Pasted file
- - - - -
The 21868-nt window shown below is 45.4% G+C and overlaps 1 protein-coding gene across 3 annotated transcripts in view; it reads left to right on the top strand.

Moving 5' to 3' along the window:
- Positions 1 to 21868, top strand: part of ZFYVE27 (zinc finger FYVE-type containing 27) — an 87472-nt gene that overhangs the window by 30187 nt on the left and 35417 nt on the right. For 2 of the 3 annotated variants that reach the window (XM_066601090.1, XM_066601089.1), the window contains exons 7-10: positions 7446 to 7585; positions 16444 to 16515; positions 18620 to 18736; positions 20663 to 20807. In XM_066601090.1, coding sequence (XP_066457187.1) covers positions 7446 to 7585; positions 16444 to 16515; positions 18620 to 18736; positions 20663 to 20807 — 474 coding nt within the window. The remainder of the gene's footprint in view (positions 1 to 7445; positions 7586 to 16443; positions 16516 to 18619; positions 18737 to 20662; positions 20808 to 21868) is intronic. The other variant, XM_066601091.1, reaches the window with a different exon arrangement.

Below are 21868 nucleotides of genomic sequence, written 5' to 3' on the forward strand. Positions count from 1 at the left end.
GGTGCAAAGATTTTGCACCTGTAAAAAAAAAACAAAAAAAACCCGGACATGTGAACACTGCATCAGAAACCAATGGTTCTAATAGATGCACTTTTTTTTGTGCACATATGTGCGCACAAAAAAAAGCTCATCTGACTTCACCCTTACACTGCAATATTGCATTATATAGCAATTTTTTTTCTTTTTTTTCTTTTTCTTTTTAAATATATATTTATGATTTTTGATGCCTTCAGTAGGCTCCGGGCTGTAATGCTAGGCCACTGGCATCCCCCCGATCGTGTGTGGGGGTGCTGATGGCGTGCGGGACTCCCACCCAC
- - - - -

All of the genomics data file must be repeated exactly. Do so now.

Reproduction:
The 21868-nt window shown below is 45.4% G+C and overlaps 1 protein-coding gene across 3 annotated transcripts in view; it reads left to right on the top strand.

Moving 5' to 3' along the window:
- Positions 1 to 21868, top strand: part of ZFYVE27 (zinc finger FYVE-type containing 27) — an 87472-nt gene that overhangs the window by 30187 nt on the left and 35417 nt on the right. For 2 of the 3 annotated variants that reach the window (XM_066601090.1, XM_066601089.1), the window contains exons 7-10: positions 7446 to 7585; positions 16444 to 16515; positions 18620 to 18736; positions 20663 to 20807. In XM_066601090.1, coding sequence (XP_066457187.1) covers positions 7446 to 7585; positions 16444 to 16515; positions 18620 to 18736; positions 20663 to 20807 — 474 coding nt within the window. The remainder of the gene's footprint in view (positions 1 to 7445; positions 7586 to 16443; positions 16516 to 18619; positions 18737 to 20662; positions 20808 to 21868) is intronic. The other variant, XM_066601091.1, reaches the window with a different exon arrangement.

Below are 21868 nucleotides of genomic sequence, written 5' to 3' on the forward strand. Positions count from 1 at the left end.
GGTGCAAAGATTTTGCACCTGTAAAAAAAAAACAAAAAAAACCCGGACATGTGAACACTGCATCAGAAACCAATGGTTCTAATAGATGCACTTTTTTTTGTGCACATATGTGCGCACAAAAAAAAGCTCATCTGACTTCACCCTTACACTGCAATATTGCATTATATAGCAATTTTTTTTCTTTTTTTTCTTTTTCTTTTTAAATATATATTTATGATTTTTGATGCCTTCAGTAGGCTCCGGGCTGTAATGCTAGGCCACTGGCATCCCCCCGATCGTGTGTGGGGGTGCTGATGGCGTGCGGGACTCCCACCCAC